Please, man!” Floyd begs as he is ground into the pavement. His pleas mix with the ambient noises around him. They are the disjointed sounds from the clash of belief systems and competing visions of sovereignty, of ownership, of authority over black bodies compressed into the narrow frame of Floyd’s last moments.

“Momma!” Floyd, 46, calls out. “Momma! I’m through,” the dying man says, and I recognize his words. A call to your mother is a prayer to be seen. Floyd’s mother died two years ago, but he used her as a sacred invocation.

“He is a human being!” comes an anguished plea from someone in a desperate attempt to engage the officers’ reason or compassion or oaths of office. But in that moment, those officers are beyond the reach of humanity. Not Floyd’s, but their own.

I didn’t want to click on the video. I didn’t want to see another police snuff film. I didn’t want to watch whatever it is that compels someone to put his knee into a man’s neck, until he can no longer draw breath. But I heard this black man had called out to his momma as he lay dying, and I too am a black mother. One of the ones since time immemorial who have to answer the sacred call. Who have to answer the call for the divine sisterhood of black mothers. Even when they are not our own, we are asked to bear witness.

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I was in the delivery room with my son, in pain with no medication, save the one that magnified my contractions. As my vision narrowed, I focused on a point above me and I heard the nurses talking about me as if I wasn’t there. I stared at the ceiling and over and over I called out for my mother. There are moments when it feels like life hangs in the balance, and in those moments, we want to go back to the beginning, when we were known.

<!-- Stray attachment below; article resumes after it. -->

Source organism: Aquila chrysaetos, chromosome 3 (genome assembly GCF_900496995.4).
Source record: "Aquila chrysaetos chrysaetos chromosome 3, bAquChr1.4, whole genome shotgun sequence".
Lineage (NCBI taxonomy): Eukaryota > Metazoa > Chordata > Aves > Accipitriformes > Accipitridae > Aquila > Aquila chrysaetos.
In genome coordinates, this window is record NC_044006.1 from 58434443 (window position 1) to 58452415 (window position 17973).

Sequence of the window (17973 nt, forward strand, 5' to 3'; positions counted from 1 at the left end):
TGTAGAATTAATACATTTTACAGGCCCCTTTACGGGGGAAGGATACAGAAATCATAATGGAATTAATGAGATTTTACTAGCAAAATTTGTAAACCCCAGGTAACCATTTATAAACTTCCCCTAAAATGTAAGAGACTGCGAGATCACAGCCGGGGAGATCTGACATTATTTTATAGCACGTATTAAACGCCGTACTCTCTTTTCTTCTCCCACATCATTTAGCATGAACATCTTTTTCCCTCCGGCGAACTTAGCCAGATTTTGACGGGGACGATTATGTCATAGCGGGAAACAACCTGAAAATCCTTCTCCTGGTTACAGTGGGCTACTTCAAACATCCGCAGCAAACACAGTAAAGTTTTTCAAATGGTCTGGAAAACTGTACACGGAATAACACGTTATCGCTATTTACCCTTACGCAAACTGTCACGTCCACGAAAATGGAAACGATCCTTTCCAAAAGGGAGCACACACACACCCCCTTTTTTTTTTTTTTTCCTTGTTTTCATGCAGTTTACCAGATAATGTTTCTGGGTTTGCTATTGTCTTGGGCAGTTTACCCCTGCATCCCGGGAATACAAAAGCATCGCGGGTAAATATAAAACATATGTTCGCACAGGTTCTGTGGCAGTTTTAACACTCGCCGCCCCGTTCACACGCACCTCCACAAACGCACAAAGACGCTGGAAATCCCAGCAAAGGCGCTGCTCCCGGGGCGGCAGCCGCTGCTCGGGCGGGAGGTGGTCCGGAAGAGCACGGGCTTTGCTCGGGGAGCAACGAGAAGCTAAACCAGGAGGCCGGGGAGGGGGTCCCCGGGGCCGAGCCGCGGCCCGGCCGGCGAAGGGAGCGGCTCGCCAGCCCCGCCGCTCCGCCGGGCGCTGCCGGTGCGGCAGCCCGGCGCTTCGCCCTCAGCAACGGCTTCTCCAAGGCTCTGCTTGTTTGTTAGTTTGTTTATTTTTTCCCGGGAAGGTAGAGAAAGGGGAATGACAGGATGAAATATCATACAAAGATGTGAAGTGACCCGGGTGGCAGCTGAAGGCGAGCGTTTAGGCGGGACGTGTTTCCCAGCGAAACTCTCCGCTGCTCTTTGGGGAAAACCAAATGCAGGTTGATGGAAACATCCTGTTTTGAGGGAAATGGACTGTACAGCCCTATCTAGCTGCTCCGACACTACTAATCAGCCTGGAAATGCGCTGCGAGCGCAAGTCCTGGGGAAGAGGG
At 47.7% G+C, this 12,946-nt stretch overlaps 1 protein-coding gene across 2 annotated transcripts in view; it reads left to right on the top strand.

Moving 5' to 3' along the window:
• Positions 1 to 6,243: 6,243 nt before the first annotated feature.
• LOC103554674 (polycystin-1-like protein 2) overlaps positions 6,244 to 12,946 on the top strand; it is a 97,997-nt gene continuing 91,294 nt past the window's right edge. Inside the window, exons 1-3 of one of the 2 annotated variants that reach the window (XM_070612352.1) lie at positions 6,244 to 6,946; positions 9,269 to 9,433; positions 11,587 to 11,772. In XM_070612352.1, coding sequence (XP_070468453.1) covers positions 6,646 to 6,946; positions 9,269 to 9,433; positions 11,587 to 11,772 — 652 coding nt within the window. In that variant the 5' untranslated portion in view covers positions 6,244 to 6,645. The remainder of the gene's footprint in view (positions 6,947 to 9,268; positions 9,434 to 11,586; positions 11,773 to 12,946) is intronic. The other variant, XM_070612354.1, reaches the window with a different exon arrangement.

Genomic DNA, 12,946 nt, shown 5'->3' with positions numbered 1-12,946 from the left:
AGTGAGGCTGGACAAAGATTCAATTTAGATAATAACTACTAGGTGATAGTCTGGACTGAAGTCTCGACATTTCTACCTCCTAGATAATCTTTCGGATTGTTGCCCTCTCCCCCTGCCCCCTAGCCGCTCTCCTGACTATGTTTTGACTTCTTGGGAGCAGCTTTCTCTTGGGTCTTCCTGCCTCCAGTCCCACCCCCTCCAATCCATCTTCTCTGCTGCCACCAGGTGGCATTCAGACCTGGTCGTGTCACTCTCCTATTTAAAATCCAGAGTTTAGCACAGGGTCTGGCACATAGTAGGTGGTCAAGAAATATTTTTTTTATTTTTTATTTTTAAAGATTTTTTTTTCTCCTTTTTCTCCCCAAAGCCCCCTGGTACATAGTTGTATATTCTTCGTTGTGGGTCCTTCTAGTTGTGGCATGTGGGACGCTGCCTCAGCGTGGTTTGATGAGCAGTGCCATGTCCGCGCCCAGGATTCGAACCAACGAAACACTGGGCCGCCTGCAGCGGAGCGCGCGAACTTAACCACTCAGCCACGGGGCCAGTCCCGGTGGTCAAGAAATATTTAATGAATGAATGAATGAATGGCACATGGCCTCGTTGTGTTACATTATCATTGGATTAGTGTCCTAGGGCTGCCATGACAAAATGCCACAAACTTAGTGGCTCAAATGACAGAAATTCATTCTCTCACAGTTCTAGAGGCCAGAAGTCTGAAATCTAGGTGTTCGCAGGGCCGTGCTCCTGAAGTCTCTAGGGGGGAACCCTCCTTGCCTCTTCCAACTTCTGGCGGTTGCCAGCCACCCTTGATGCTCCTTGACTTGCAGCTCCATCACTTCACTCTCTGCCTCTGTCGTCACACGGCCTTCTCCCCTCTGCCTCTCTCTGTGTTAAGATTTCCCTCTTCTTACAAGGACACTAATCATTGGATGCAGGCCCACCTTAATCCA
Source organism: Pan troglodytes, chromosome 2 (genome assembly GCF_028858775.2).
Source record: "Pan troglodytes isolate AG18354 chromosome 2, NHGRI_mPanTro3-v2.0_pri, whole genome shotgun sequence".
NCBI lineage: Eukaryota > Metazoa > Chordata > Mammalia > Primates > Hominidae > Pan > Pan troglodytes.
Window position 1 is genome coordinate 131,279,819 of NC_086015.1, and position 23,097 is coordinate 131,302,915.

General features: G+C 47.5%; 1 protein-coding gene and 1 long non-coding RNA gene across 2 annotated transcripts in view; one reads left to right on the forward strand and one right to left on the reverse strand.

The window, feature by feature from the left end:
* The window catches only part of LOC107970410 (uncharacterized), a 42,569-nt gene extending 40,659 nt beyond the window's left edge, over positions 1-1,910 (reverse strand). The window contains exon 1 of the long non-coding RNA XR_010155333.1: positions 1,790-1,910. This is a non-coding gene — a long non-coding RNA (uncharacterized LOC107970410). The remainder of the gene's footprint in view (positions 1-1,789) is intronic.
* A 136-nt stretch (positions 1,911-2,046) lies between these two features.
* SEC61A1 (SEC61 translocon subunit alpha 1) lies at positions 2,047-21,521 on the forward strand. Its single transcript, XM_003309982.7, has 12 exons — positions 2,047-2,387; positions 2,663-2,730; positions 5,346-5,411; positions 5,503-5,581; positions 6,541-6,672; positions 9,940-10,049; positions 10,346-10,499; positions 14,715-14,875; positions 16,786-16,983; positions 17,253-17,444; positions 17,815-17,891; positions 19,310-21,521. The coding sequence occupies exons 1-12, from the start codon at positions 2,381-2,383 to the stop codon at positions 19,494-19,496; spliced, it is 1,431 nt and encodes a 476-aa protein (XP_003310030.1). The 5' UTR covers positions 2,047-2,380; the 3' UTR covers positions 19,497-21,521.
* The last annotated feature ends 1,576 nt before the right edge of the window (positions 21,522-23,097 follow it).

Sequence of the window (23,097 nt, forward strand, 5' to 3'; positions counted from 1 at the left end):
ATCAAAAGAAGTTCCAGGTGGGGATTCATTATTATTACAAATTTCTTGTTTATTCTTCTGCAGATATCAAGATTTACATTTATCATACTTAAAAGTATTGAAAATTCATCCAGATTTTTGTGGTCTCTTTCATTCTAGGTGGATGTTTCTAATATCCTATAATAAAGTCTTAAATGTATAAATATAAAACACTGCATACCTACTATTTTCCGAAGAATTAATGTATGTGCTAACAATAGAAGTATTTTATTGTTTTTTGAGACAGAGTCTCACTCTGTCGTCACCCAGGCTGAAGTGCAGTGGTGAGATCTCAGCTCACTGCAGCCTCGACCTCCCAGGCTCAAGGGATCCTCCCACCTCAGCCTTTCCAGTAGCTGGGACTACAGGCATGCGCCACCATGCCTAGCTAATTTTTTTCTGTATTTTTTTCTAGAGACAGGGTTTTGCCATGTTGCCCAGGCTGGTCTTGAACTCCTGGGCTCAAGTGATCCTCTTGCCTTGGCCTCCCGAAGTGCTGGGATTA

Dying soldiers called out for their mothers, according to Civil War battlefield reports. Last year, an article from The Atlantic cited a hospice nurse. “Almost everyone is calling for ‘Mommy’ or ‘Mama’ with the last breath.”

We are the ballast. The anchors. A way for those who are close to the edge to find their way back, or their way home. This is true for black mothers, who are especially tested and learned in all the dread fates of black bodies. We are the hedge against the people who don’t see us. We are an assertion of black life.

For black people who feel they are about to be taken from themselves, we are the assurance of memory, of justice, of 10-hour waits to cast our ballots at polling places. We will not be moved.

I have often imagined 14-year-old Emmett Till calling for his momma, Mamie Till-Mobley, as he was kidnapped, tortured and killed over the false witness of Carolyn Bryant Donham. The black mother’s answer was to throw open her son’s casket and change the nation.

It is the duty of black mothers made sacred by all the ugly Karens (Beckys, Katies, et al.), who threaten to call the police on black people because they understand the country we live in. It has been made sacred by all the admonitions, and prayers — all the side deals we try to cut with our God when black boys cross streets, or play in parks, or get into cars, or grow into men who do anything at all while being black.

It is made sacred by our need to protect against all the people who think they hold dominion over black lives. Who overpolice or underfund, or over-report, or wag their fingers in our faces. The vacant-looking father and son with rifles in Georgia, the masked female portfolio manager waving her cellphone in New York, the reptilian officer who has learned how to kneel a man to death in Minnesota, may not see themselves. But we, the black mothers, see you.

As bystanders scream at Minneapolis officers, “He’s dying. You’re f—ing killing him,” Floyd is no longer moving, though he is not yet dead. In the ways black people have trained themselves to look at these things, in his final breaths, he has already won.

To call out to his mother is to be known to his maker. The one who gave him to her. I watched the Floyd video, for us, the living. It’s my sacred charge. I am a black mother.

RACISM IS A NATIONAL EMERGENCY NOW!